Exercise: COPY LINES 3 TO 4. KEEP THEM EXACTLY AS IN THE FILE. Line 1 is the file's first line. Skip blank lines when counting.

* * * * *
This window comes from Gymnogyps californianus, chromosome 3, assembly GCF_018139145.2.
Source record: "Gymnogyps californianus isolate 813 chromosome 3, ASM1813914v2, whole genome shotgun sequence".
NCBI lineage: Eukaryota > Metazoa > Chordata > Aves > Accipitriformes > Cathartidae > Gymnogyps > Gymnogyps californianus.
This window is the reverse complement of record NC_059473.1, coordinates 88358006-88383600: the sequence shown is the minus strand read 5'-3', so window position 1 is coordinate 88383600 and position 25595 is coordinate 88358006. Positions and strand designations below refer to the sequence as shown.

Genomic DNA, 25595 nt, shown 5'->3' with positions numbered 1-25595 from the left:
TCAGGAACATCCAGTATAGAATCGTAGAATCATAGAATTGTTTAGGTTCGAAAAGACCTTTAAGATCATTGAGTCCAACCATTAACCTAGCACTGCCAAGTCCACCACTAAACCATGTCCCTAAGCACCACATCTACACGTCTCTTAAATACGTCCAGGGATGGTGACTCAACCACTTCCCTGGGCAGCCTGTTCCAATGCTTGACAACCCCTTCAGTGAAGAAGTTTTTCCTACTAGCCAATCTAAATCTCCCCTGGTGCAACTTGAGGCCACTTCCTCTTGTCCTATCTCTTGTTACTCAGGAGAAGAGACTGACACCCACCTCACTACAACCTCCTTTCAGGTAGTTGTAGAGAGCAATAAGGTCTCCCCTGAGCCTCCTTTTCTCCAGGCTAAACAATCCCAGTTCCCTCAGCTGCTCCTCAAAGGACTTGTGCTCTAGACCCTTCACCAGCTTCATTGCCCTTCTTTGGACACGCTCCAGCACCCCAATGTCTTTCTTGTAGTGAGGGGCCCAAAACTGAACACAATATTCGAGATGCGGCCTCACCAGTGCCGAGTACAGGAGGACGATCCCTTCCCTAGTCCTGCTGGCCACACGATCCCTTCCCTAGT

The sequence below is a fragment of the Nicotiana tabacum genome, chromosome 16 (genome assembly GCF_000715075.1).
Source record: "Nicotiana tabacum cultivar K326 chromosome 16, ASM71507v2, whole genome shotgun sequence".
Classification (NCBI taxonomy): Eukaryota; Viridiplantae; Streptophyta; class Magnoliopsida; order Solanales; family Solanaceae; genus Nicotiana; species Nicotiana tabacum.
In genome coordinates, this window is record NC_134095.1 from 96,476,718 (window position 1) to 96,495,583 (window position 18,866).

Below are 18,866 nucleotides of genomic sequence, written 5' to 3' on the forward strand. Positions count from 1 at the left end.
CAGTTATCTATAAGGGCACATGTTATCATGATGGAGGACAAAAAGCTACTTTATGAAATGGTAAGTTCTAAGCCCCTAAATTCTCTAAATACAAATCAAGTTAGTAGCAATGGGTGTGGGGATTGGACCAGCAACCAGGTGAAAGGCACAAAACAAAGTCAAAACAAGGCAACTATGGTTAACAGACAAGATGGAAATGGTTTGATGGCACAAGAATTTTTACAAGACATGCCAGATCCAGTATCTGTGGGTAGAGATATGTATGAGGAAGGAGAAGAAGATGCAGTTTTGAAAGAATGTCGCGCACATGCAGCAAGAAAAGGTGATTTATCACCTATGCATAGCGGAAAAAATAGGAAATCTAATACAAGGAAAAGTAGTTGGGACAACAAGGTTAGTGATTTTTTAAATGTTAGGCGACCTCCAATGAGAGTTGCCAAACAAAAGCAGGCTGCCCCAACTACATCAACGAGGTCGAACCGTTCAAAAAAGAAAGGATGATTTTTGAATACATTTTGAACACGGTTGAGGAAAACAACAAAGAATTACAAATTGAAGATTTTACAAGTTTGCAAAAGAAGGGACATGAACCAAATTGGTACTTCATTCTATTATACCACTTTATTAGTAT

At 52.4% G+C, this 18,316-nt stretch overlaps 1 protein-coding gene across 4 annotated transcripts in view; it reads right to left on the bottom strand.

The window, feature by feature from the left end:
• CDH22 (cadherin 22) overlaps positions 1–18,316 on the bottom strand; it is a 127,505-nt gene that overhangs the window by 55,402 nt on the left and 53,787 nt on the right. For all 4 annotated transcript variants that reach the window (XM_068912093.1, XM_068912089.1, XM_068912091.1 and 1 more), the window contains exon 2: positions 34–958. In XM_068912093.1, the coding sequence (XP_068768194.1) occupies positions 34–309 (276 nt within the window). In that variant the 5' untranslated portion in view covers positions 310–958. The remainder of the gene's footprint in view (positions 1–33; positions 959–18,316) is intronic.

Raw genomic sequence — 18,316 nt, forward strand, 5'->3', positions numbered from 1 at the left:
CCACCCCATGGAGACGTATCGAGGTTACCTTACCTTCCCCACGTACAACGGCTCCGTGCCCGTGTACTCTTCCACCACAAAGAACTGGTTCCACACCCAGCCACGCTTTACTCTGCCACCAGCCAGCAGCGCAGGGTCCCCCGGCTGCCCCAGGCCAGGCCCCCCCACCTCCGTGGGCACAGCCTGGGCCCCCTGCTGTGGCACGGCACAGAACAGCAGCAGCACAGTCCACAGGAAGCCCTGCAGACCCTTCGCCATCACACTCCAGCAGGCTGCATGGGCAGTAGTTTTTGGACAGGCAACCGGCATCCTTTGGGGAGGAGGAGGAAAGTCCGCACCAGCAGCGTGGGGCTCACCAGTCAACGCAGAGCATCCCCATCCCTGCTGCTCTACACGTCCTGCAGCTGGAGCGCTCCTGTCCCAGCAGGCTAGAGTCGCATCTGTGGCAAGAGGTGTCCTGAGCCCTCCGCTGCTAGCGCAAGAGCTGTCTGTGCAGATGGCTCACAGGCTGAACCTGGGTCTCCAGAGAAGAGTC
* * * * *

NCBI lineage: Eukaryota > Metazoa > Chordata > Aves > Accipitriformes > Cathartidae > Gymnogyps > Gymnogyps californianus.
This window is the reverse complement of record NC_059473.1, coordinates 88358006-88383600: the sequence shown is the minus strand read 5'-3', so window position 1 is coordinate 88383600 and position 25595 is coordinate 88358006. Positions and strand designations below refer to the sequence as shown.